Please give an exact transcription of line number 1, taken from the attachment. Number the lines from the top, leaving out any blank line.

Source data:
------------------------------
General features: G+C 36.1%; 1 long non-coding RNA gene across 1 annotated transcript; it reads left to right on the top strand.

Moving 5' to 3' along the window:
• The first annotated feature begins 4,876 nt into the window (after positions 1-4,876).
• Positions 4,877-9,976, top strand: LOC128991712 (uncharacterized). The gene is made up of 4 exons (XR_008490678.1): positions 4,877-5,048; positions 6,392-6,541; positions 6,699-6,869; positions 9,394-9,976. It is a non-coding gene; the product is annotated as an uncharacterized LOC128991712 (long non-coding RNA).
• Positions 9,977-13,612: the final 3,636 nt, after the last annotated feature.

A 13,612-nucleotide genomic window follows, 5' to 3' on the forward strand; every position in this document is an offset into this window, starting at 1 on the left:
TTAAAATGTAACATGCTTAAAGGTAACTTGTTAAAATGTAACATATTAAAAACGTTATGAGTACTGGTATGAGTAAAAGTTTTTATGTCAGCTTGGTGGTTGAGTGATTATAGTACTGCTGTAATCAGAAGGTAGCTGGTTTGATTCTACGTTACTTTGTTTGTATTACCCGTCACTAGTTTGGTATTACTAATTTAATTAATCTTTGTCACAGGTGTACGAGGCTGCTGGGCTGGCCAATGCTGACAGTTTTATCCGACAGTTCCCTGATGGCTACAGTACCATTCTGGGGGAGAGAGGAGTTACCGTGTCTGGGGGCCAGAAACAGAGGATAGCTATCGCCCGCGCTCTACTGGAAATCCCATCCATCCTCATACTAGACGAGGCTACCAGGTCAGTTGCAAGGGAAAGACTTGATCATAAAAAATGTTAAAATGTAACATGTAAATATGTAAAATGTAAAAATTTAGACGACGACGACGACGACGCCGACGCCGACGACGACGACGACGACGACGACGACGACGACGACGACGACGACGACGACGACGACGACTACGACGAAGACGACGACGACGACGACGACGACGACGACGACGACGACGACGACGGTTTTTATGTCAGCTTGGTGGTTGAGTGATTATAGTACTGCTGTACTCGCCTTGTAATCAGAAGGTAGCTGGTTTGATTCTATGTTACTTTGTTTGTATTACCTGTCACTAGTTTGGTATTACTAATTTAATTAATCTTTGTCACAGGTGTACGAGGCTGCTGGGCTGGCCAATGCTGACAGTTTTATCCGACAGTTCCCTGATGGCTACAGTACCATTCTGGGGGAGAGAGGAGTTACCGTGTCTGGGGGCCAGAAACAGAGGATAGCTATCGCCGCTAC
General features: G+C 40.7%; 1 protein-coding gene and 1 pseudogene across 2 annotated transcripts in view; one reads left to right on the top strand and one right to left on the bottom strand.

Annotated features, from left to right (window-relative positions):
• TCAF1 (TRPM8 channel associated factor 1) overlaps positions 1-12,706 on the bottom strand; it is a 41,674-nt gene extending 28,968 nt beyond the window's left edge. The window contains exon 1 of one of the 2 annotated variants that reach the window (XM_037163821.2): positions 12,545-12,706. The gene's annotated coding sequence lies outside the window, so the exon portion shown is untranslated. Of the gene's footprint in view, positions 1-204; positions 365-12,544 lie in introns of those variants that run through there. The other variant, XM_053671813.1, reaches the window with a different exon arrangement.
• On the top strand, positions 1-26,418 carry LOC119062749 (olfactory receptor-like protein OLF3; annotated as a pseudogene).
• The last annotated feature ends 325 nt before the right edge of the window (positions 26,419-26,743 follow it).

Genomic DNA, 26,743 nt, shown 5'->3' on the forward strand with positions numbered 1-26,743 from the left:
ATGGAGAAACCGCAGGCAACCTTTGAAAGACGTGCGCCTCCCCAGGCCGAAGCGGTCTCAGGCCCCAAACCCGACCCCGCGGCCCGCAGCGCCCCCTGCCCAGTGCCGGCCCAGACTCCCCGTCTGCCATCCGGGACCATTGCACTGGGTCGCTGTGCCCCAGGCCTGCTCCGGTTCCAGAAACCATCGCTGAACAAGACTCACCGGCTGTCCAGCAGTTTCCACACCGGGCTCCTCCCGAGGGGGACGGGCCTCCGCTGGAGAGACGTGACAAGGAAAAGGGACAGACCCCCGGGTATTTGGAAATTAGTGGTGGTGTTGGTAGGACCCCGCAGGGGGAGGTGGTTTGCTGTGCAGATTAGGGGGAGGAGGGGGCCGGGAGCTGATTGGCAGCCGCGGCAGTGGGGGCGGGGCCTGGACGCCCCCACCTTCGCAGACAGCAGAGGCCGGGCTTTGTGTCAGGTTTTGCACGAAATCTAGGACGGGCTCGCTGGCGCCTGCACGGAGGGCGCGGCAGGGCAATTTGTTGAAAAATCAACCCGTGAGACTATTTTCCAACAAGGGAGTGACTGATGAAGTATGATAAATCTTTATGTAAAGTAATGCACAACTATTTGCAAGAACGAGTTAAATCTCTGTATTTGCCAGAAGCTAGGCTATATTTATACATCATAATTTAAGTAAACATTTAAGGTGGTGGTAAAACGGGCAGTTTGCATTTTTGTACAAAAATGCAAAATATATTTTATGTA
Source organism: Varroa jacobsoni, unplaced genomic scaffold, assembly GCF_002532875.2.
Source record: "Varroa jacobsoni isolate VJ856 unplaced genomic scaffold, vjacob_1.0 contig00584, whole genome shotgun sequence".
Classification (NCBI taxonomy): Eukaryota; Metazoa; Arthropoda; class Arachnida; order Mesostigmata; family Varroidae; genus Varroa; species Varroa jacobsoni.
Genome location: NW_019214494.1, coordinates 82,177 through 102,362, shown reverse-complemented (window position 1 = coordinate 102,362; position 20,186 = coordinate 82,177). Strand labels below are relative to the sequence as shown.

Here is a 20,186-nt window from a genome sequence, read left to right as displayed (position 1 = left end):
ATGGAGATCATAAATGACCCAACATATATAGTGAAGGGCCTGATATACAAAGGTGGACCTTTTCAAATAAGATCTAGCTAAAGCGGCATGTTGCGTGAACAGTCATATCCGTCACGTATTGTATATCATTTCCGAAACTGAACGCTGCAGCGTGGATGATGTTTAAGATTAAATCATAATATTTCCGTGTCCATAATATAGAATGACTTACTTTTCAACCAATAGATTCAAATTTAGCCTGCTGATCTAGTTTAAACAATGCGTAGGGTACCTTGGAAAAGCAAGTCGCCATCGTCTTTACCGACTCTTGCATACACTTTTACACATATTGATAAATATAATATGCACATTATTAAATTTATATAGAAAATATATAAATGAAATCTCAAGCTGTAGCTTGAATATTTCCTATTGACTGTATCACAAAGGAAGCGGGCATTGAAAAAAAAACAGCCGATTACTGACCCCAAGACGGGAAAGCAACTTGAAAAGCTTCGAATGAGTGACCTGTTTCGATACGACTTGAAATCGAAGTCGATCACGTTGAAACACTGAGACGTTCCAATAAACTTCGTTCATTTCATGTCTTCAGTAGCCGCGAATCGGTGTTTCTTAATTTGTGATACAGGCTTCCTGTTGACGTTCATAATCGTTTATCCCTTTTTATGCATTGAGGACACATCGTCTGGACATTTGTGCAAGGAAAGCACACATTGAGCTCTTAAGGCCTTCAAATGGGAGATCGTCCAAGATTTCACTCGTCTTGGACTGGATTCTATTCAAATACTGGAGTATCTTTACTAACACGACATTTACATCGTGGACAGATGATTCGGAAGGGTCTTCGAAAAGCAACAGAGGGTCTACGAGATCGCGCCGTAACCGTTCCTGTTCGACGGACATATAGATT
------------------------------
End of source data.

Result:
General features: G+C 36.1%; 1 long non-coding RNA gene across 1 annotated transcript; it reads left to right on the top strand.